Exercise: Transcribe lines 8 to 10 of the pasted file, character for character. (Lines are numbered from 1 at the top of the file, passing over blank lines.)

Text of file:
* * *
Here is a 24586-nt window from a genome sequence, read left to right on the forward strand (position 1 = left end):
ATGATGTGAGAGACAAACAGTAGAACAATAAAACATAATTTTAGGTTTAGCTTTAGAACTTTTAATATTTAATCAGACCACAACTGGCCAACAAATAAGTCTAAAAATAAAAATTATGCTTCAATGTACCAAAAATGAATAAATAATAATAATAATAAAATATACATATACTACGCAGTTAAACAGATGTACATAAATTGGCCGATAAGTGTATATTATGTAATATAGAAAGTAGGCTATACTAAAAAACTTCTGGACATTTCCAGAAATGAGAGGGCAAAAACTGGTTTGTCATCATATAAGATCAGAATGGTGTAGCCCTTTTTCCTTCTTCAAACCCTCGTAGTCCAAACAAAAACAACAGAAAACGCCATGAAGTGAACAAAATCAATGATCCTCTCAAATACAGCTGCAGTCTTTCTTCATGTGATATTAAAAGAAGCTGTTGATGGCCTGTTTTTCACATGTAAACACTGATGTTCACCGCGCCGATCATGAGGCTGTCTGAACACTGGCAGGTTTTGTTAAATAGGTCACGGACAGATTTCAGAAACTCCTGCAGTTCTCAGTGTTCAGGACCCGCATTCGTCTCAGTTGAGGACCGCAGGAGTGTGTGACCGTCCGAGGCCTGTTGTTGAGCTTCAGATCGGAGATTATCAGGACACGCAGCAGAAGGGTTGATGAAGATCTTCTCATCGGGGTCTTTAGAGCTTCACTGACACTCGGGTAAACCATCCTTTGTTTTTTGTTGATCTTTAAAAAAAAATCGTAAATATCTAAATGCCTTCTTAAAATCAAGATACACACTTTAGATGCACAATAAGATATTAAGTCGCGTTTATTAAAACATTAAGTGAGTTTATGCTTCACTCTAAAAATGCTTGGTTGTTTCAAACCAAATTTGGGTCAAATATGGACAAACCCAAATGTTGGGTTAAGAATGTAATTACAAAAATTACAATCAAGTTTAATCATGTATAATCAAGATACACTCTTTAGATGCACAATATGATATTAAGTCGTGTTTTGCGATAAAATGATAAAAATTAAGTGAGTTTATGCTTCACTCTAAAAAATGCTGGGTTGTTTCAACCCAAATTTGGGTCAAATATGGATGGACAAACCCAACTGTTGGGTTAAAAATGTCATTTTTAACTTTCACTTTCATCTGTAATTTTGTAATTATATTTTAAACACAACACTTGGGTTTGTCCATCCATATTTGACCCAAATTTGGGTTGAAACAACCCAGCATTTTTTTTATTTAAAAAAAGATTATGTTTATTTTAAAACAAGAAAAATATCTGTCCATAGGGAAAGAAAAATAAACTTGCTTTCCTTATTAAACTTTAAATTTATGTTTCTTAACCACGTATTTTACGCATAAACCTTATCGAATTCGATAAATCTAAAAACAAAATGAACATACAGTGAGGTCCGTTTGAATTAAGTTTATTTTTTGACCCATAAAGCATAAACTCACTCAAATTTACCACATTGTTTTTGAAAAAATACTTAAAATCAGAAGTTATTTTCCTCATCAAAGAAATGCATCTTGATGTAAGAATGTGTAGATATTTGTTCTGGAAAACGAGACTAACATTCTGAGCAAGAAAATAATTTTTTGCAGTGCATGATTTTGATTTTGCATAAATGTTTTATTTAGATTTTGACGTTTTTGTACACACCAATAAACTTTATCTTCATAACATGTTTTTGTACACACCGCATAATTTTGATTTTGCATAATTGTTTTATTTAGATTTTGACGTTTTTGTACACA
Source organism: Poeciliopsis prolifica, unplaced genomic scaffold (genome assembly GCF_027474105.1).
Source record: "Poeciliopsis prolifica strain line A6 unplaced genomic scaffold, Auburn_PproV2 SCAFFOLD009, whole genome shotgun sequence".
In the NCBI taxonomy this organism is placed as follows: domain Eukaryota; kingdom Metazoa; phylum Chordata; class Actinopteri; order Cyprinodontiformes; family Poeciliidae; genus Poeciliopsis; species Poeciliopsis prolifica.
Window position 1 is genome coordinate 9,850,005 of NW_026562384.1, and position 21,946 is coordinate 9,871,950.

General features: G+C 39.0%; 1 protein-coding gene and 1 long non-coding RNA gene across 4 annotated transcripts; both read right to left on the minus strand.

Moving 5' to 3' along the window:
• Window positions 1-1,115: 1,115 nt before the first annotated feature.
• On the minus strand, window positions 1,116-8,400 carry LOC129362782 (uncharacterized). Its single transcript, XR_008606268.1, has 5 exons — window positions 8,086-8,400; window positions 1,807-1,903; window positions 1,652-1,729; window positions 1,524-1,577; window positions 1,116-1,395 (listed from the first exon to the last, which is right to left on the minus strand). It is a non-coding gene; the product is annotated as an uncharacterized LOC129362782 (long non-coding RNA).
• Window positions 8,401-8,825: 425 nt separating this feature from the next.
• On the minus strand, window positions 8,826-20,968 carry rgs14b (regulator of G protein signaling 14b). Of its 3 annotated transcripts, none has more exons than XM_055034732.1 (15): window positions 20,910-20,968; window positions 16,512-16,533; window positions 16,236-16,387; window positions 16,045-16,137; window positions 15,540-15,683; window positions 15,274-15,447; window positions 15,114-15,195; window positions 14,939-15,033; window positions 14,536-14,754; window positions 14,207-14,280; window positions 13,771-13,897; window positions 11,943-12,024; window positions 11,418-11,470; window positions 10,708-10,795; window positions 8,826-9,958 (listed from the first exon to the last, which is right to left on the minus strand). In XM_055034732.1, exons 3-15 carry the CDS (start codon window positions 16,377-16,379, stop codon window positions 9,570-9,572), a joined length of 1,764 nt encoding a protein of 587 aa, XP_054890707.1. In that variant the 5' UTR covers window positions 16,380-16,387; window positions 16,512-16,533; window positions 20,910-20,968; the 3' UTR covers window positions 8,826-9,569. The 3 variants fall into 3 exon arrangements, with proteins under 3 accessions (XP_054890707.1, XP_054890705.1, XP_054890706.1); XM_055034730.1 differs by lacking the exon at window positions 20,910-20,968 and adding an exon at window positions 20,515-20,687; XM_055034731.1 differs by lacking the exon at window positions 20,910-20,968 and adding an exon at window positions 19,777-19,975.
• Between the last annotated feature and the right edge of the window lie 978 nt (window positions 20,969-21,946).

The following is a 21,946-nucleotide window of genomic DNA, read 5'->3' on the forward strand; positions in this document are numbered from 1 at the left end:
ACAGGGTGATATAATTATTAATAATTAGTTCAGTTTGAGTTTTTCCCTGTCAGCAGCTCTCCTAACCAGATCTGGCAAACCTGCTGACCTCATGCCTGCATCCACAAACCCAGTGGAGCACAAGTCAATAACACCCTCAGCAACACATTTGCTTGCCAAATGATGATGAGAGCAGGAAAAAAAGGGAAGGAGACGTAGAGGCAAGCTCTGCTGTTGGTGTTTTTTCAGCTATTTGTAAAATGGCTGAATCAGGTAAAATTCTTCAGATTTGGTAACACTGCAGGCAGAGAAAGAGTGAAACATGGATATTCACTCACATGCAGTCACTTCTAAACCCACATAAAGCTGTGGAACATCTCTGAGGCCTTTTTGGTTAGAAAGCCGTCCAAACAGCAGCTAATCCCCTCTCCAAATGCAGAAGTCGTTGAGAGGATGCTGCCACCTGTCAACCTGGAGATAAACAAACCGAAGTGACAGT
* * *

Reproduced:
Moving 5' to 3' along the window:
• Window positions 1-1,115: 1,115 nt before the first annotated feature.
• On the minus strand, window positions 1,116-8,400 carry LOC129362782 (uncharacterized). Its single transcript, XR_008606268.1, has 5 exons — window positions 8,086-8,400; window positions 1,807-1,903; window positions 1,652-1,729; window positions 1,524-1,577; window positions 1,116-1,395 (listed from the first exon to the last, which is right to left on the minus strand). It is a non-coding gene; the product is annotated as an uncharacterized LOC129362782 (long non-coding RNA).